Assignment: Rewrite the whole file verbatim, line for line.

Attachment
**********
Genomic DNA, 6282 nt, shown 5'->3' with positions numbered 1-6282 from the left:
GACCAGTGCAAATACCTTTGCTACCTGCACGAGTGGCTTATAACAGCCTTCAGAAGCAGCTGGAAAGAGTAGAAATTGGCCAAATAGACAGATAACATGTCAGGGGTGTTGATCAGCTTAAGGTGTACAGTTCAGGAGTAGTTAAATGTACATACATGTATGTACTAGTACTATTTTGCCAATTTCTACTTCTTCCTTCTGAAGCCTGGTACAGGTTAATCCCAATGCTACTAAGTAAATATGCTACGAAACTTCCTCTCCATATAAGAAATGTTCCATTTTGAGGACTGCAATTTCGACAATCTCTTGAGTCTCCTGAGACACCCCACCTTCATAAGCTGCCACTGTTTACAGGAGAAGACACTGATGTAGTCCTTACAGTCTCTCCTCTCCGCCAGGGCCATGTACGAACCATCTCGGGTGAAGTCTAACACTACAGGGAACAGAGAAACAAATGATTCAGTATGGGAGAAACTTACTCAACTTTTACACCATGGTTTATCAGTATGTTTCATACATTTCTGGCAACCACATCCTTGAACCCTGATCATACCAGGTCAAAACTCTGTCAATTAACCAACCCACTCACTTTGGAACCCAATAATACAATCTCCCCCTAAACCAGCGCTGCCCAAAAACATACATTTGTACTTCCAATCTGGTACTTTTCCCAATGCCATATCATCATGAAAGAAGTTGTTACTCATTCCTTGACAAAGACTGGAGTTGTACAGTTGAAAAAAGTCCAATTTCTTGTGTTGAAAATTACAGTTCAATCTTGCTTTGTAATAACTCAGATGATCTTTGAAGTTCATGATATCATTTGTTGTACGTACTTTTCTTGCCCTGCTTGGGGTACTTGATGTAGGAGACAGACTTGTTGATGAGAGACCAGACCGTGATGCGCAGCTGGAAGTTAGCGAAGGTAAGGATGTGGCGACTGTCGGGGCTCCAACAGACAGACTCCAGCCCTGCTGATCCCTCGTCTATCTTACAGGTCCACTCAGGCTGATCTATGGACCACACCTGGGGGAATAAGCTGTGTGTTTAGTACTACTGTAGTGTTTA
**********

Genomic DNA, 6282 nt, shown 5'->3' with positions numbered 1-6282 from the left:
GACCAGTGCAAATACCTTTGCTACCTGCACGAGTGGCTTATAACAGCCTTCAGAAGCAGCTGGAAAGAGTAGAAATTGGCCAAATAGACAGATAACATGTCAGGGGTGTTGATCAGCTTAAGGTGTACAGTTCAGGAGTAGTTAAATGTACATACATGTATGTACTAGTACTATTTTGCCAATTTCTACTTCTTCCTTCTGAAGCCTGGTACAGGTTAATCCCAATGCTACTAAGTAAATATGCTACGAAACTTCCTCTCCATATAAGAAATGTTCCATTTTGAGGACTGCAATTTCGACAATCTCTTGAGTCTCCTGAGACACCCCACCTTCATAAGCTGCCACTGTTTACAGGAGAAGACACTGATGTAGTCCTTACAGTCTCTCCTCTCCGCCAGGGCCATGTACGAACCATCTCGGGTGAAGTCTAACACTACAGGGAACAGAGAAACAAATGATTCAGTATGGGAGAAACTTACTCAACTTTTACACCATGGTTTATCAGTATGTTTCATACATTTCTGGCAACCACATCCTTGAACCCTGATCATACCAGGTCAAAACTCTGTCAATTAACCAACCCACTCACTTTGGAACCCAATAATACAATCTCCCCCTAAACCAGCGCTGCCCAAAAACATACATTTGTACTTCCAATCTGGTACTTTTCCCAATGCCATATCATCATGAAAGAAGTTGTTACTCATTCCTTGACAAAGACTGGAGTTGTACAGTTGAAAAAAGTCCAATTTCTTGTGTTGAAAATTACAGTTCAATCTTGCTTTGTAATAACTCAGATGATCTTTGAAGTTCATGATATCATTTGTTGTACGTACTTTTCTTGCCCTGCTTGGGGTACTTGATGTAGGAGACAGACTTGTTGATGAGAGACCAGACCGTGATGCGCAGCTGGAAGTTAGCGAAGGTAAGGATGTGGCGACTGTCGGGGCTCCAACAGACAGACTCCAGCCCTGCTGATCCCTCGTCTATCTTACAGGTCCACTCAGGCTGATCTATGGACCACACCTGGGGGAATAAGCTGTGTGTTTAGTACTACTGTAGTGTTTA